The Wall Street Journal has reported sources as saying that the oil giant BP is considering spinning off its operations in Iraq into a new company that will distribute profits through dividends and hold its own debt.
BP has a long history in Iraq. In the 1920s, it helped to discover and develop the Baba Gurgur field near Kirkuk. Its presence there continued into the 1970s, when the Ba’athist government nationalised the country’s oil industry. BP, which also makes industrial products like the Castrol Hyspin spindle oil, was also the first multinational oil major to go back to Iraq in 2009.
The move would appear to be part of the company’s general shift towards low-carbon projects. Last year, it committed to a 40% reduction in oil and gas production while raising its investment in low-carbon projects to $5 billion, a tenfold increase, by 2030.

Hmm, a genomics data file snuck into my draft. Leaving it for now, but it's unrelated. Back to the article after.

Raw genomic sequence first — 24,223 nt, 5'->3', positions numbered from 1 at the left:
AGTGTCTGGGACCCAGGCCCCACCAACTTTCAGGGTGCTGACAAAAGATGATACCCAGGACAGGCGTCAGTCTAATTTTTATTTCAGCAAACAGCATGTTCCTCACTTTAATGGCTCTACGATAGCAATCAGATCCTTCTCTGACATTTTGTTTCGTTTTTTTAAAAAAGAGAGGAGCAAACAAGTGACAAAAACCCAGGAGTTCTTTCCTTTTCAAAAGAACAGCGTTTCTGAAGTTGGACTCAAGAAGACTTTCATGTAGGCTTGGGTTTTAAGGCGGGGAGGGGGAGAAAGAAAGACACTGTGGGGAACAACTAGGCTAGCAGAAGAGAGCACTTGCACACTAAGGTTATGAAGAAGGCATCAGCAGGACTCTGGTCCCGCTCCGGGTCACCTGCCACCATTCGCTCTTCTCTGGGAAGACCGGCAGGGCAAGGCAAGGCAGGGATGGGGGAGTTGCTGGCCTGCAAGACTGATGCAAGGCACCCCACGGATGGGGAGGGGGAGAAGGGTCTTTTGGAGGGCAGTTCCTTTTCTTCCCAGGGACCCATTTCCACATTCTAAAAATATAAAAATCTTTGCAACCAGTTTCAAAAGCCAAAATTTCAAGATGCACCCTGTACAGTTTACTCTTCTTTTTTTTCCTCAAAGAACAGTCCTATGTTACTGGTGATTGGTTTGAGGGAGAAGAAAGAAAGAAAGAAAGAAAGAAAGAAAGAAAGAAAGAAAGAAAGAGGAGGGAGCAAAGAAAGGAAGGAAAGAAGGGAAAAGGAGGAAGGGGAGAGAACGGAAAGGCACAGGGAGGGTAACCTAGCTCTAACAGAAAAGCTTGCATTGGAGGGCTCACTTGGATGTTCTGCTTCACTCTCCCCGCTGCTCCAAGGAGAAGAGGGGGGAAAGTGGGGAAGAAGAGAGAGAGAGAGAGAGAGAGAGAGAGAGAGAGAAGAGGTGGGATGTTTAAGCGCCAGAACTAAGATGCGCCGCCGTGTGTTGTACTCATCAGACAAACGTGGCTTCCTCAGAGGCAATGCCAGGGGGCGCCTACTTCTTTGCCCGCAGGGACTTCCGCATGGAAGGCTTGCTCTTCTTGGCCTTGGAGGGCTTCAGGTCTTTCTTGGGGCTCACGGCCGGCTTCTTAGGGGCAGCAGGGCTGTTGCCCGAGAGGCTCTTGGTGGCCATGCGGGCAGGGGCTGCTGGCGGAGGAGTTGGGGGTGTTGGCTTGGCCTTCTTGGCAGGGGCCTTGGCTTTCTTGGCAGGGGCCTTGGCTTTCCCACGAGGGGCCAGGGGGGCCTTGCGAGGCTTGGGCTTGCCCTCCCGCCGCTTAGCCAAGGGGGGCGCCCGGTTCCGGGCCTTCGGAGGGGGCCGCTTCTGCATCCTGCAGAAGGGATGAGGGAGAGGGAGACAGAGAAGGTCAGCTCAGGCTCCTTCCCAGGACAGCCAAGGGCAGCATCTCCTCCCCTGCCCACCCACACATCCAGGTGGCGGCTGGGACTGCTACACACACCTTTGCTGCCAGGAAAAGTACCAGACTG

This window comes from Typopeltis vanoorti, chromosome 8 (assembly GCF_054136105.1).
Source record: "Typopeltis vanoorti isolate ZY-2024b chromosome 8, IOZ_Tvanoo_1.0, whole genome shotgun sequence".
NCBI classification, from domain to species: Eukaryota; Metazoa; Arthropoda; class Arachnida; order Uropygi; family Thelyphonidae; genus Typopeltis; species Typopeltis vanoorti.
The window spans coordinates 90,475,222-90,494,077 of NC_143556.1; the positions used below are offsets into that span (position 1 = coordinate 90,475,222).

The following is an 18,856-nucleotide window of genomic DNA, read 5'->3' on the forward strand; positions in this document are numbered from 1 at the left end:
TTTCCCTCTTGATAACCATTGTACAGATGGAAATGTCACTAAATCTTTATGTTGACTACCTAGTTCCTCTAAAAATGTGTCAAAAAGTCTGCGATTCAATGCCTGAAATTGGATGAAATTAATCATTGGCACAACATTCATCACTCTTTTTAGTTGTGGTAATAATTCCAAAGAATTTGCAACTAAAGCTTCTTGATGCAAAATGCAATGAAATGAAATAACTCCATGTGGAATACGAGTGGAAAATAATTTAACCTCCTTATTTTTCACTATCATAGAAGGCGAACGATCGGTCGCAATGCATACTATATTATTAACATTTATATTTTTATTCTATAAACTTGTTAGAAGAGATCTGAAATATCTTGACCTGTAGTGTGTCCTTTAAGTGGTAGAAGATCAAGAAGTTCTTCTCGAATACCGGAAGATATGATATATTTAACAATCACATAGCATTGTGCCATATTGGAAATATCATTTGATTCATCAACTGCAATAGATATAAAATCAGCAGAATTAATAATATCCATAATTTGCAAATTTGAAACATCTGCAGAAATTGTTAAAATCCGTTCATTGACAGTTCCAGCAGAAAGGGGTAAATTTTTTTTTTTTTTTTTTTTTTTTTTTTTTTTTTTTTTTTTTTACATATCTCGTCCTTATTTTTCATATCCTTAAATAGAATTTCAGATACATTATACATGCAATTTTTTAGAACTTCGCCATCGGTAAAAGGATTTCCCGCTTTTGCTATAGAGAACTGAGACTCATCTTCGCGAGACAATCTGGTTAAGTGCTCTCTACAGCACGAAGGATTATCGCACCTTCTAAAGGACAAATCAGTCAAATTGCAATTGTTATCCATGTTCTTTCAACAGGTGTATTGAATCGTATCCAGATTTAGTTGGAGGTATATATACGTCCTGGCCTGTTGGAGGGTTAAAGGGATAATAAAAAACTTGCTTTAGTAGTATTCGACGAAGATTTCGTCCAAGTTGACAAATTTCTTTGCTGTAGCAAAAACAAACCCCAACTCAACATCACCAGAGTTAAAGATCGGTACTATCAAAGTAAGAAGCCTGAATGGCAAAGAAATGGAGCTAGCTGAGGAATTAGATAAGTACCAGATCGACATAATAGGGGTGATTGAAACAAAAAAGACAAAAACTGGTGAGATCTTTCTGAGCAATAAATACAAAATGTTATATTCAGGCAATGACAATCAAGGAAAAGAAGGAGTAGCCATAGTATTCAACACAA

BP currently operates the Rumaila field, which is thought to have the third-largest reserves of any field in the world and produces about a third of Iraq’s oil. With operations in the field having been transformed over the past decade and no longer in need of substantial investment, Rumaila is seen as a suitable play for creating a new company that will provide a steady income.
The move follows an agreement between Italy’s Eni SpA and BP to combine their Angolan oil and gas assets in a new company under joint ownership. Some industry experts believe that other oil companies could use similar strategies to release cash for investment in emerging low-carbon energy markets.